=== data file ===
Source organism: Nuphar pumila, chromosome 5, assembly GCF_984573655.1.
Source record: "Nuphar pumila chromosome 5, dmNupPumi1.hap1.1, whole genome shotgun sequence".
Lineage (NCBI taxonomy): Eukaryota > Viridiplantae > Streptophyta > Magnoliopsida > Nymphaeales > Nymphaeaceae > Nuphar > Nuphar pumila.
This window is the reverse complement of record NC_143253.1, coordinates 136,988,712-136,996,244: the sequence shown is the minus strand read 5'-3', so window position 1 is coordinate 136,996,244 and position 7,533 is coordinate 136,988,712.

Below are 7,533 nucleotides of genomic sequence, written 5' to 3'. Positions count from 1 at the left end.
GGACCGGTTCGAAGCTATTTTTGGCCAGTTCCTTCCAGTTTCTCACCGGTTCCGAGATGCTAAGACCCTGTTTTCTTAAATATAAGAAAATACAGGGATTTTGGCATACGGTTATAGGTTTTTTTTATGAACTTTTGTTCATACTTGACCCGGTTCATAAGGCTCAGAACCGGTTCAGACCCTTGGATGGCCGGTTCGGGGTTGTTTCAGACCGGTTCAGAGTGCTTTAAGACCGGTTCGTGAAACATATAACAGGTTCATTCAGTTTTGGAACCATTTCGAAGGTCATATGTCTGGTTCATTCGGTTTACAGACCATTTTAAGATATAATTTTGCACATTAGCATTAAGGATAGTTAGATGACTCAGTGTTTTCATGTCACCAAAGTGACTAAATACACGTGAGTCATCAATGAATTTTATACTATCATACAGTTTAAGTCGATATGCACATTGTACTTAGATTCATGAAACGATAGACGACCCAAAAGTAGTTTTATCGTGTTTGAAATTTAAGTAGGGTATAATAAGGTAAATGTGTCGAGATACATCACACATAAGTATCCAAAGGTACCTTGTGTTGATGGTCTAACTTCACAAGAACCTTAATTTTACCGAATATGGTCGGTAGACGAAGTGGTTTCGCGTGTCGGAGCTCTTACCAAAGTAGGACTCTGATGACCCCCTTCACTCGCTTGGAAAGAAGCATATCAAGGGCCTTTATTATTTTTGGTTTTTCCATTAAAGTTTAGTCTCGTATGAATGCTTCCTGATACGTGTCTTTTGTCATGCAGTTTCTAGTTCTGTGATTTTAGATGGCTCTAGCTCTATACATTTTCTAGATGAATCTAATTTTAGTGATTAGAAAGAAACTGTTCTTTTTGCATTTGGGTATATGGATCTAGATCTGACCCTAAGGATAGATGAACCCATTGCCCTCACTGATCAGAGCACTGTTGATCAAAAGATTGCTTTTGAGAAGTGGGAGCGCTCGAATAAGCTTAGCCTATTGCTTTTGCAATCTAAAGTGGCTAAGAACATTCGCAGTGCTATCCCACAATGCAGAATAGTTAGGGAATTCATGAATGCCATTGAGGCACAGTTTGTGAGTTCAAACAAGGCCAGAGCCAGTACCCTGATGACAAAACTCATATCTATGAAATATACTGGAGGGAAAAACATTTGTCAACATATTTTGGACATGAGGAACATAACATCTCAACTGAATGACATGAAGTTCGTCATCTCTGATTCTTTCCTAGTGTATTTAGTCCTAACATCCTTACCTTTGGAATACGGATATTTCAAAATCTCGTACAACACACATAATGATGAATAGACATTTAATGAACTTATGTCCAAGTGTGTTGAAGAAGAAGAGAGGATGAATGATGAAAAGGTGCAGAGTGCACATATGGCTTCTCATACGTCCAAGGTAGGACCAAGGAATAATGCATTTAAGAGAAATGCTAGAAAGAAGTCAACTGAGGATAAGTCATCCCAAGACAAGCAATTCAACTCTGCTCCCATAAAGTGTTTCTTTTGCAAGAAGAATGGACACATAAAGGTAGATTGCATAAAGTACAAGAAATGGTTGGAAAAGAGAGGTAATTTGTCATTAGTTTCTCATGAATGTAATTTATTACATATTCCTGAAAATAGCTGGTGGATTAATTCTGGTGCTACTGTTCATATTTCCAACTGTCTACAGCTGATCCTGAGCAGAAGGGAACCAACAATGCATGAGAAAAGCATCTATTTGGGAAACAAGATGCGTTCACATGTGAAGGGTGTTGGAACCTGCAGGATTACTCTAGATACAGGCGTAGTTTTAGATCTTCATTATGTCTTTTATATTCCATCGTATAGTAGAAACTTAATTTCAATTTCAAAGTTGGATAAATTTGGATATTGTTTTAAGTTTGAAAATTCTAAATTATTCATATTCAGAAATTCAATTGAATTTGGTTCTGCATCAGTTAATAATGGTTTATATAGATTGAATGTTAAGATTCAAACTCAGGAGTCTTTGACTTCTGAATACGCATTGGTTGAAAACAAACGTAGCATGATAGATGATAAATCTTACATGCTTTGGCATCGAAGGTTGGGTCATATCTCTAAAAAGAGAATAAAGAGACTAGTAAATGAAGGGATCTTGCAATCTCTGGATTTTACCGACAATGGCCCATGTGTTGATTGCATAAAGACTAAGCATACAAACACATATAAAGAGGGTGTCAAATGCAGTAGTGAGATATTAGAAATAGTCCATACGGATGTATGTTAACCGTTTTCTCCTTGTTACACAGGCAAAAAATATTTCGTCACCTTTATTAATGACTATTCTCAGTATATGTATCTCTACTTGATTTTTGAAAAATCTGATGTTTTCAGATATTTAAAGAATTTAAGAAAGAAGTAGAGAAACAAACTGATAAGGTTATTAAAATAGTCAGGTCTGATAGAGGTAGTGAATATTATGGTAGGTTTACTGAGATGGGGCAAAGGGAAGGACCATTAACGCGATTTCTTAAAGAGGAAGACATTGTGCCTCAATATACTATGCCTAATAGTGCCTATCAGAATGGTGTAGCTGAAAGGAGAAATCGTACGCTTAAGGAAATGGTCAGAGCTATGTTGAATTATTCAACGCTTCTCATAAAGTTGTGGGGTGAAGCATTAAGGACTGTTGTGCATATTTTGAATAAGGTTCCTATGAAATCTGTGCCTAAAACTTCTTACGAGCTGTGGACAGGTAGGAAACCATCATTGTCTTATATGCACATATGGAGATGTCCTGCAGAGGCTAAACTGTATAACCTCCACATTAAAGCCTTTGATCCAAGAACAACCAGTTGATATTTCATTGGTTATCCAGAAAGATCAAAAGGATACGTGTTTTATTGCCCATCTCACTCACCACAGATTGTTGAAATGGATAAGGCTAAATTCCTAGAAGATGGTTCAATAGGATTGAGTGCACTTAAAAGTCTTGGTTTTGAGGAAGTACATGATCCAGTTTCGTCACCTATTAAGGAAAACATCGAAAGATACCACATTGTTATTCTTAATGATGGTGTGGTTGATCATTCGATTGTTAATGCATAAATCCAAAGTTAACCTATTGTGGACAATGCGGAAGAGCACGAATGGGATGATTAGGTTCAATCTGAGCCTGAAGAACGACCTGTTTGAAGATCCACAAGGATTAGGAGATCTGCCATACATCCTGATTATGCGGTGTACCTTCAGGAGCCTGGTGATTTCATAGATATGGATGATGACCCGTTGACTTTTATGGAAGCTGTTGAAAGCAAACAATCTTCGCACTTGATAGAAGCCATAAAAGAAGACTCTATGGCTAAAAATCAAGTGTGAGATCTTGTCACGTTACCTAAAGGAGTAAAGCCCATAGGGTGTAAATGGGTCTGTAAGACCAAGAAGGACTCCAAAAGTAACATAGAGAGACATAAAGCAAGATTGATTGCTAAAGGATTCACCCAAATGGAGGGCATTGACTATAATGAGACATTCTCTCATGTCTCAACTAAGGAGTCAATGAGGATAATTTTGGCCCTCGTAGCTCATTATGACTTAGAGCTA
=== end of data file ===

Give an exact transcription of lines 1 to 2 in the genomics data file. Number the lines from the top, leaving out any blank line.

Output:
Source organism: Nuphar pumila, chromosome 5, assembly GCF_984573655.1.
Source record: "Nuphar pumila chromosome 5, dmNupPumi1.hap1.1, whole genome shotgun sequence".